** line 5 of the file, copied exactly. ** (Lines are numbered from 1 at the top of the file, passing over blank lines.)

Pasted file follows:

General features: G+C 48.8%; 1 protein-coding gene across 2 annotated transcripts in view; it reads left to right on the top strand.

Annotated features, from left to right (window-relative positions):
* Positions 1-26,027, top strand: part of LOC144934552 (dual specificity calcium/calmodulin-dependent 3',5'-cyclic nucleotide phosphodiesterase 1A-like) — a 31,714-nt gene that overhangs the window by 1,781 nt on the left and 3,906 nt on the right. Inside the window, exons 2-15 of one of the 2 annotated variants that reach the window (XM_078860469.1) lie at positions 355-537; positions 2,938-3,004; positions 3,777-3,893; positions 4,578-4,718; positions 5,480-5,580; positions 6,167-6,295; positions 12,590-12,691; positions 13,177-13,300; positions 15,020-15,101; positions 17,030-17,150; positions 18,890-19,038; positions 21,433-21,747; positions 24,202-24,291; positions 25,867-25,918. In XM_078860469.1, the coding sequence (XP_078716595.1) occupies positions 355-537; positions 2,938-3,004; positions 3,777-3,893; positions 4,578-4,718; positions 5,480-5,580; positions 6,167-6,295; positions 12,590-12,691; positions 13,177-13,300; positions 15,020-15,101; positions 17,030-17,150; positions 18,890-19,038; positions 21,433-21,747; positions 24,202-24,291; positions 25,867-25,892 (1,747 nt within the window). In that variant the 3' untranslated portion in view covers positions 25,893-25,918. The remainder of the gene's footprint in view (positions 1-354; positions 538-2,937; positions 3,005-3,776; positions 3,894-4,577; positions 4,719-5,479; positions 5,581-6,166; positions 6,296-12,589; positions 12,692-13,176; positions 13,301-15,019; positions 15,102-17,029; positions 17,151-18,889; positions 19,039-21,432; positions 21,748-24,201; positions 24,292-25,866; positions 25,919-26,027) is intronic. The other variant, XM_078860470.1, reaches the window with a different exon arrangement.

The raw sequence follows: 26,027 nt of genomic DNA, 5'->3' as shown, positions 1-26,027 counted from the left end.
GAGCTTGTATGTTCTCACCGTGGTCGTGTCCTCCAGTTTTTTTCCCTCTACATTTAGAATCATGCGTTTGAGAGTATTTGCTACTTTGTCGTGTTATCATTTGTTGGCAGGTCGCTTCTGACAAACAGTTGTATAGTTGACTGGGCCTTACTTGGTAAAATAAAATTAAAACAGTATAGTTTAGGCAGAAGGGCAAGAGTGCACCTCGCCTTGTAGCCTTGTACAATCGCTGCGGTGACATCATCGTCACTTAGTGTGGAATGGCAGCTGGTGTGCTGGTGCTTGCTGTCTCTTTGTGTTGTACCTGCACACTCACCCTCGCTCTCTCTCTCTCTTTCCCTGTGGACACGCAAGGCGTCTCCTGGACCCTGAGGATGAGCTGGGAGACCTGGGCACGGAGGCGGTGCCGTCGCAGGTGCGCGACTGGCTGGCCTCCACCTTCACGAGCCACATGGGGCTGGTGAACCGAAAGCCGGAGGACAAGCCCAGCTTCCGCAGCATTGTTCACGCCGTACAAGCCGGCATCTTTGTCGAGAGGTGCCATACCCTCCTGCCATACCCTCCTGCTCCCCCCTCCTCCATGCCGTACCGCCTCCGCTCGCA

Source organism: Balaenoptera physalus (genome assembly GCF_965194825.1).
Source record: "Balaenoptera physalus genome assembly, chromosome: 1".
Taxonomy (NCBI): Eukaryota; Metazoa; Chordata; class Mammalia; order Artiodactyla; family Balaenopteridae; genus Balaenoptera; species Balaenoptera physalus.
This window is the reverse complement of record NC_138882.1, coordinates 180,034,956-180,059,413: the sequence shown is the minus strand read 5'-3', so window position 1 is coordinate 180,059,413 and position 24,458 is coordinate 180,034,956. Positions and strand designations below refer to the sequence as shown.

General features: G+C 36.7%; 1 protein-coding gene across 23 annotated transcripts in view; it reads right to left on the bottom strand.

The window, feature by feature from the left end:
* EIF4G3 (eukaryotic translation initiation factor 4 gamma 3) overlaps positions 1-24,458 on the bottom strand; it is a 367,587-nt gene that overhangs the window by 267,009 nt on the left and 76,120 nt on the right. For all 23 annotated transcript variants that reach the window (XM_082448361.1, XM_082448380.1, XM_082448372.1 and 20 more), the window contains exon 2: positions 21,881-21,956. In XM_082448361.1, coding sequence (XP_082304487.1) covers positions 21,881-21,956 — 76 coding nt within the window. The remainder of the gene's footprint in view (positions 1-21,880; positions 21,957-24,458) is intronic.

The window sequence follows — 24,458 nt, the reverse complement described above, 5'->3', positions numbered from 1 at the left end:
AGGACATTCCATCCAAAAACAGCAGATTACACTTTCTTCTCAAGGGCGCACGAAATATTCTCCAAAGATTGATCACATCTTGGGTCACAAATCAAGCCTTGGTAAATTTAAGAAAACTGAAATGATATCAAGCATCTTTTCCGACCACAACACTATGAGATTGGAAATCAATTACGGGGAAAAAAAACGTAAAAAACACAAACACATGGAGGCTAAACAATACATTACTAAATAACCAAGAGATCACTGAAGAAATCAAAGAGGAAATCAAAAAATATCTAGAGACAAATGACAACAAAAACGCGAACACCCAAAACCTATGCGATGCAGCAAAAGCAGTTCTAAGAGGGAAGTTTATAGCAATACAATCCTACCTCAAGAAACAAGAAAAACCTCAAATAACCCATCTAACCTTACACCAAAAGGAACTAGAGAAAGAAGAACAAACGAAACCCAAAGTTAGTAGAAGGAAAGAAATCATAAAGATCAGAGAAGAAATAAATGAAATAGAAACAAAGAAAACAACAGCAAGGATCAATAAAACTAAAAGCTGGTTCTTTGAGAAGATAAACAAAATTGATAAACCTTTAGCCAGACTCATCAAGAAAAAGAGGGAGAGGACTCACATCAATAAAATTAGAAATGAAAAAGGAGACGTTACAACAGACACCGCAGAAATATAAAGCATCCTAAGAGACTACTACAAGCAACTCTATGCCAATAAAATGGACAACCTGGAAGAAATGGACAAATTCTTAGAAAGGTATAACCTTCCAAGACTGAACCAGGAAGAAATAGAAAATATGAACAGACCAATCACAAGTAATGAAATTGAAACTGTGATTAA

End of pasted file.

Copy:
GAGCTTGTATGTTCTCACCGTGGTCGTGTCCTCCAGTTTTTTTCCCTCTACATTTAGAATCATGCGTTTGAGAGTATTTGCTACTTTGTCGTGTTATCATTTGTTGGCAGGTCGCTTCTGACAAACAGTTGTATAGTTGACTGGGCCTTACTTGGTAAAATAAAATTAAAACAGTATAGTTTAGGCAGAAGGGCAAGAGTGCACCTCGCCTTGTAGCCTTGTACAATCGCTGCGGTGACATCATCGTCACTTAGTGTGGAATGGCAGCTGGTGTGCTGGTGCTTGCTGTCTCTTTGTGTTGTACCTGCACACTCACCCTCGCTCTCTCTCTCTCTTTCCCTGTGGACACGCAAGGCGTCTCCTGGACCCTGAGGATGAGCTGGGAGACCTGGGCACGGAGGCGGTGCCGTCGCAGGTGCGCGACTGGCTGGCCTCCACCTTCACGAGCCACATGGGGCTGGTGAACCGAAAGCCGGAGGACAAGCCCAGCTTCCGCAGCATTGTTCACGCCGTACAAGCCGGCATCTTTGTCGAGAGGTGCCATACCCTCCTGCCATACCCTCCTGCTCCCCCCTCCTCCATGCCGTACCGCCTCCGCTCGCA